To Jessie from Harry Redgrave

ERedgraveHCRedgraveJM400224-0001.jpg
ERedgraveHCRedgraveJM400224-0002.jpg
ERedgraveHCRedgraveJM400224-0003.jpg
ERedgraveHCRedgraveJM400224-0004.jpg
ERedgraveHCRedgraveJM400224-0005.jpg
ERedgraveHCRedgraveJM400224-0006.jpg
ERedgraveHCRedgraveJM400224-0007.jpg
ERedgraveHCRedgraveJM400224-0008.jpg

Title

To Jessie from Harry Redgrave

Description

A letter and envelope from Harry to his wife Jessie. He writes about practising navigation in a Fokker, taking his navigation exams and thanks her for the photo which has just arrived.

Creator

Date

1940-02-24

Temporal Coverage

Language

Format

Six handwritten sheets and an envelope

Publisher

IBCC Digital Archive

Rights

This content is available under a CC BY-NC 4.0 International license (Creative Commons Attribution-NonCommercial 4.0). It has been published ‘as is’ and may contain inaccuracies or culturally inappropriate references that do not necessarily reflect the official policy or position of the University of Lincoln or the International Bomber Command Centre. For more information, visit https://creativecommons.org/licenses/by-nc/4.0/ and https://ibccdigitalarchive.lincoln.ac.uk/omeka/legal.

Identifier

ERedgraveHCRedgraveJM400224-0001,
ERedgraveHCRedgraveJM400224-0002,
ERedgraveHCRedgraveJM400224-0003,
ERedgraveHCRedgraveJM400224-0004,
ERedgraveHCRedgraveJM400224-0005,
ERedgraveHCRedgraveJM400224-0006,
ERedgraveHCRedgraveJM400224-0007,
ERedgraveHCRedgraveJM400224-0008

Transcription

[postage stamp]

Mrs H. C. Redgrave
“Redwood”
Oaken Grange Drive
Prittlewell
Essex

[page break]

Reverse of envelope with written calculations

[page break]

Redbrae
Sat 24. 2. 40

My dearest Jessie,

Thank you [underlined] very much [/underlined] for your daily letter this week, they have been a great comfort to me through a very hard week. This morning we sat for our photo + reco exam and apart from the maths the mid term [sic] exam is over. When I reached home your portrait had arrived and darling I think it is wonderful and far away the best you have ever had taken. I [deleted] strod [/deleted] stood and gazed at [inserted] it [/inserted] for a long time and even now I keep having a peep at you. You look so pretty and it makes me long to have you in my

[page break]

2
arms and keep kissing you and hold you close to me. Just another month and all my dreams will come true and we shall have a few happy hours together again. Just looking at your picture revives a thousand memories turns me to hopes of the day when I can afford to have you and Pamela living near my station.

The exam was a step in that direction but I shall have to wait a few days to hear the results. It was quite a stiff test and the three hour paper yesterday morning left me with no time to spare. The general feeling was that there was too much to do in the time and although I was able to complete it several fellows has to leave the last portion unfinished. I feel I did fairly well and I did know all that was

[page break]

3

asked but how I expressed myself is a different matter. In the afternoon we had a two hour plotting paper and I had hoped to get a hundred per cent at that but when I talked it over with the boys I found I had made a piddling error in not taking the deviation of the aircrafts [sic] head. Instead I had taking [sic] it off the bearings a thing we have been warned about time and again. How are the mighty fallen. Plotting I thought was my strong point and in many exercises in the class I have always remembered about that deviation and always made a really good show of my work then yesterday of all days I make a slip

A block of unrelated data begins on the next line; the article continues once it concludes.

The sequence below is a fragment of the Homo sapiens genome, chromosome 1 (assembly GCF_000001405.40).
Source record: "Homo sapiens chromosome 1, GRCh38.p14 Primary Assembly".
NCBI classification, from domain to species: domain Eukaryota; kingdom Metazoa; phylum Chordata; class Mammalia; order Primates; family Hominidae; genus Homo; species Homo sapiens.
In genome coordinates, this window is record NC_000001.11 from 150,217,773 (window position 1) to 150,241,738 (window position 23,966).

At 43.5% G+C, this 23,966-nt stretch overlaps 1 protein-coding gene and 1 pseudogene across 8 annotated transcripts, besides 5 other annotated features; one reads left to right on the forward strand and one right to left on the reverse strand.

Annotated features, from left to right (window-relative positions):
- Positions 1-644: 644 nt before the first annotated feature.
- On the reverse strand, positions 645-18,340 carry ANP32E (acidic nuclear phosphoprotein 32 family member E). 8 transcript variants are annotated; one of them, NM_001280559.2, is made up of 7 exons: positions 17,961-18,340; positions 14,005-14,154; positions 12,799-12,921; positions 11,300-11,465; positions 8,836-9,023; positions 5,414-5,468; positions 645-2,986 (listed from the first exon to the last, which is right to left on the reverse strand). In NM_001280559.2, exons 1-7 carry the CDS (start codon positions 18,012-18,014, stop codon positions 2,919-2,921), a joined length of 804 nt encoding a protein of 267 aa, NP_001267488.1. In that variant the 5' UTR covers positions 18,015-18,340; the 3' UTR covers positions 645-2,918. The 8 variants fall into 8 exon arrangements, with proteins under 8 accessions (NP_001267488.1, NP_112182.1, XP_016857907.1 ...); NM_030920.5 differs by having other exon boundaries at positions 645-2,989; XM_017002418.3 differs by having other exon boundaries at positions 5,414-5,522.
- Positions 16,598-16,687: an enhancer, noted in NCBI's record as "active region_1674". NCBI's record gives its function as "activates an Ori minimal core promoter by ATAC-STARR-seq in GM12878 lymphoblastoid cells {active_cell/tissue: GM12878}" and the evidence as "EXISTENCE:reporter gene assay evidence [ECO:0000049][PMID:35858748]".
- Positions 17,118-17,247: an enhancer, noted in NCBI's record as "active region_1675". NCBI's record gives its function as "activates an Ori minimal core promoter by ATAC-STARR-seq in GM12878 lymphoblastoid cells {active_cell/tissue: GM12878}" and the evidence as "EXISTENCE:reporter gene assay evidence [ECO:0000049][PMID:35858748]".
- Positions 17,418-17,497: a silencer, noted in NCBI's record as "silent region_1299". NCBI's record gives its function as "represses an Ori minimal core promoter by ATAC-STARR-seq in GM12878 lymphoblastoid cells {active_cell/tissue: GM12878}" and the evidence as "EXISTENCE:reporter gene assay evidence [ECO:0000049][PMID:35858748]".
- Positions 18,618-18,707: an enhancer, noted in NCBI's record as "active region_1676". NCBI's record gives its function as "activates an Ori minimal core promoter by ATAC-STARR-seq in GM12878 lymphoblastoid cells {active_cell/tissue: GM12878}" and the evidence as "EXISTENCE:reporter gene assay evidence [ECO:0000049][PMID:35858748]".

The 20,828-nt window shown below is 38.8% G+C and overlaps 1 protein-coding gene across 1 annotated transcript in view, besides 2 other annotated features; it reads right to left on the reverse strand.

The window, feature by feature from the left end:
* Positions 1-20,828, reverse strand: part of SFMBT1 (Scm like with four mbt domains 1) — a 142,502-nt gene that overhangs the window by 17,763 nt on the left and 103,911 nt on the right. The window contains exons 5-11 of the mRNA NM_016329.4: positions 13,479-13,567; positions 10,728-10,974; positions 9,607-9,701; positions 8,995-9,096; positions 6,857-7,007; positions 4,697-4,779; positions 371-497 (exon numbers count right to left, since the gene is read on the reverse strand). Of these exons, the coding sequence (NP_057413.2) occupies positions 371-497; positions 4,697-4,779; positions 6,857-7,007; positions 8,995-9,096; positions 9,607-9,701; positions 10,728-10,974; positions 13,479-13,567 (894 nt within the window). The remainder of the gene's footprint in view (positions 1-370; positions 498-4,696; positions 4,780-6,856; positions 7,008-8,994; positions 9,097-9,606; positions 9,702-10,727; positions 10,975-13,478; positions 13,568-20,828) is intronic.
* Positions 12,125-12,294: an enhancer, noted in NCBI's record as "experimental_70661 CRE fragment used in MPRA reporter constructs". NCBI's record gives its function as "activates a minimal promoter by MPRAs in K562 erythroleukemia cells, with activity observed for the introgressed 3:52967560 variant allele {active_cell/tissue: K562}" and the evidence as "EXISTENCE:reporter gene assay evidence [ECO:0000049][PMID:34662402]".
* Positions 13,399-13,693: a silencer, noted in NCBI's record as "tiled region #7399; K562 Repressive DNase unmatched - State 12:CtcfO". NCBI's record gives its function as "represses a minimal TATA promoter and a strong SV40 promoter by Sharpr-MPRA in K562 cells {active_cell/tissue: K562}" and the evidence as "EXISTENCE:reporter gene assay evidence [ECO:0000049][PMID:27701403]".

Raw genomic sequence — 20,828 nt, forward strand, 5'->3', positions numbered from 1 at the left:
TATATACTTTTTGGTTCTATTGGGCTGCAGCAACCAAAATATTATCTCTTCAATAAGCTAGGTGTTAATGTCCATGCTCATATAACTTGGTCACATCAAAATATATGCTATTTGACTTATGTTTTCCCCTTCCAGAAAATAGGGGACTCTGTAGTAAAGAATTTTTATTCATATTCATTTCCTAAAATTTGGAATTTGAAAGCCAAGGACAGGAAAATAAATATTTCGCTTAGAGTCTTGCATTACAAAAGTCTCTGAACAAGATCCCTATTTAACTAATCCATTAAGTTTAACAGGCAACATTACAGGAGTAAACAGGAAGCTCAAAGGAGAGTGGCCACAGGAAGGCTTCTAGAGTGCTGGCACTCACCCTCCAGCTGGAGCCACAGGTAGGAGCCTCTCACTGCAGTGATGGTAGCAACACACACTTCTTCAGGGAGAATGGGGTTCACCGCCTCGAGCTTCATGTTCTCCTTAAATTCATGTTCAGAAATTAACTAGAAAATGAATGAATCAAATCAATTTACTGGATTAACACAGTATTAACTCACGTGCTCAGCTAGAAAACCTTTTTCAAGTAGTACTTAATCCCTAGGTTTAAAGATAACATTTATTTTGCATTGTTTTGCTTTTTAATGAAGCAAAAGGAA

[page break]

4
in this mornings [sic] exam I think I have made a good show and am [deleted] f [/deleted] hoping that the results all average me over 60%.

I managed to get in another four hours flying on Thursday and went down to Annan in the morning. The flight took us over some of the wildest country I have seen and it made navigation rather difficult but withal that the exercise proved very satisfactory and we arrived slap over Annan right on our E.T.A. In the afternoon we set off for West Freugh but had to turn back because just past Maybole it became violently rough and the Fokker was tossed about like a piece of paper in the air and with those menacing

[page break]

5.

rolling [sic] away underneath us it was rather disturbing. The trouble in flying in this hilly county is that once you lose height you never know when one of these hills may get in your way. Some of the pupils became greener and greener as we were being tossed about [sic] A few were sick and I was proud of the fact that I was able to keep the cat down. I have now done 24/ [sic] hours up hear [sic] and 23 at Rochford and I'm feeling a real veteran.

[deleted] I [/deleted] Pamela is lucky to find a little pal in Rosalie and it will do her a world of good to have a youngster to play with at times. Nice for you and Gladys too, especially if they can amuse themselves while you have a chat over a cup of tea. I bet you find plenty to

[page break]

to [sic] talk over what with your children and your husbands and bungalows and the R.A.F.

Aunt Nellie wrote me a long letter in the week saying they has all been ill but are now better but as there is a lot in it I have enclosed the letter so you and Mum can read it

Mr Chamberlain is speaking on the radio and he is impressive in his confidence of victory. Darling the sooner the better and home again for your lonely airman.
Thanks again dear for my picture and all my love to you and Pamela and Mum
Your ever loving
Harry xxxx

Citation

Harry Redgrave, “To Jessie from Harry Redgrave,” IBCC Digital Archive, accessed August 19, 2022, https://ibccdigitalarchive.lincoln.ac.uk/omeka/collections/document/15873.

Item Relations

This item has no relations.